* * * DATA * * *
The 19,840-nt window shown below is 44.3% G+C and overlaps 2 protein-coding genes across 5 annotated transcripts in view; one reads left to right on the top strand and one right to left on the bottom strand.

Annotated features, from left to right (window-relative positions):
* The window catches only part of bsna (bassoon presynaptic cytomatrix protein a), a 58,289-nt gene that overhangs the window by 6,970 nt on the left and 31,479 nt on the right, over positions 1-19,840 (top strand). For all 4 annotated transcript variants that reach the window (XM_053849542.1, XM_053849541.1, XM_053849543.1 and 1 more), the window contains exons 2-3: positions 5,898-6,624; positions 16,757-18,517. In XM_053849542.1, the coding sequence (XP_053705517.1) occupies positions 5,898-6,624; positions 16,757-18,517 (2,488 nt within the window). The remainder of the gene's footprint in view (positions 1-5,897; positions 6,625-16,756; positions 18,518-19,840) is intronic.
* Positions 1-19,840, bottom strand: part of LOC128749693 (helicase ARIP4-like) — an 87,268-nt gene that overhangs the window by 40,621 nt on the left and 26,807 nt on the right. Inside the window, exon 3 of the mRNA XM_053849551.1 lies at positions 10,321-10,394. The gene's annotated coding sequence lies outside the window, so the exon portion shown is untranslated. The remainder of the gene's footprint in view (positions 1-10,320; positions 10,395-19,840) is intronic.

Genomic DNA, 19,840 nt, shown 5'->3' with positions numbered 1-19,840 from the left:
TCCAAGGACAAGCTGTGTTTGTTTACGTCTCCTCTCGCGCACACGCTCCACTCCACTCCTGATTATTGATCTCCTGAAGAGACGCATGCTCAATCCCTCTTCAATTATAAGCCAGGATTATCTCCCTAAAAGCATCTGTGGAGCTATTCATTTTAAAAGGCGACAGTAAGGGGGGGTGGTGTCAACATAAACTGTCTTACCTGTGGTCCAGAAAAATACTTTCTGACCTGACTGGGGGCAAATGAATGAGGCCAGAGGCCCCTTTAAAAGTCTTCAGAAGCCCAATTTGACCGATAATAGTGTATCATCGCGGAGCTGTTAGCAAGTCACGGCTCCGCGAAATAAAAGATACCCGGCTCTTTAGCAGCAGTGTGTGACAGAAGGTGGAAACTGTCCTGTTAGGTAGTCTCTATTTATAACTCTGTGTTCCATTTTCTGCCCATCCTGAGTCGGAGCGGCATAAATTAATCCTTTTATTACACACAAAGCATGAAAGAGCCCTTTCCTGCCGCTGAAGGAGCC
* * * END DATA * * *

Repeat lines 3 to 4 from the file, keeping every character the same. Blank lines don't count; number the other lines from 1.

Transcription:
* The window catches only part of bsna (bassoon presynaptic cytomatrix protein a), a 58,289-nt gene that overhangs the window by 6,970 nt on the left and 31,479 nt on the right, over positions 1-19,840 (top strand). For all 4 annotated transcript variants that reach the window (XM_053849542.1, XM_053849541.1, XM_053849543.1 and 1 more), the window contains exons 2-3: positions 5,898-6,624; positions 16,757-18,517. In XM_053849542.1, the coding sequence (XP_053705517.1) occupies positions 5,898-6,624; positions 16,757-18,517 (2,488 nt within the window). The remainder of the gene's footprint in view (positions 1-5,897; positions 6,625-16,756; positions 18,518-19,840) is intronic.
* Positions 1-19,840, bottom strand: part of LOC128749693 (helicase ARIP4-like) — an 87,268-nt gene that overhangs the window by 40,621 nt on the left and 26,807 nt on the right. Inside the window, exon 3 of the mRNA XM_053849551.1 lies at positions 10,321-10,394. The gene's annotated coding sequence lies outside the window, so the exon portion shown is untranslated. The remainder of the gene's footprint in view (positions 1-10,320; positions 10,395-19,840) is intronic.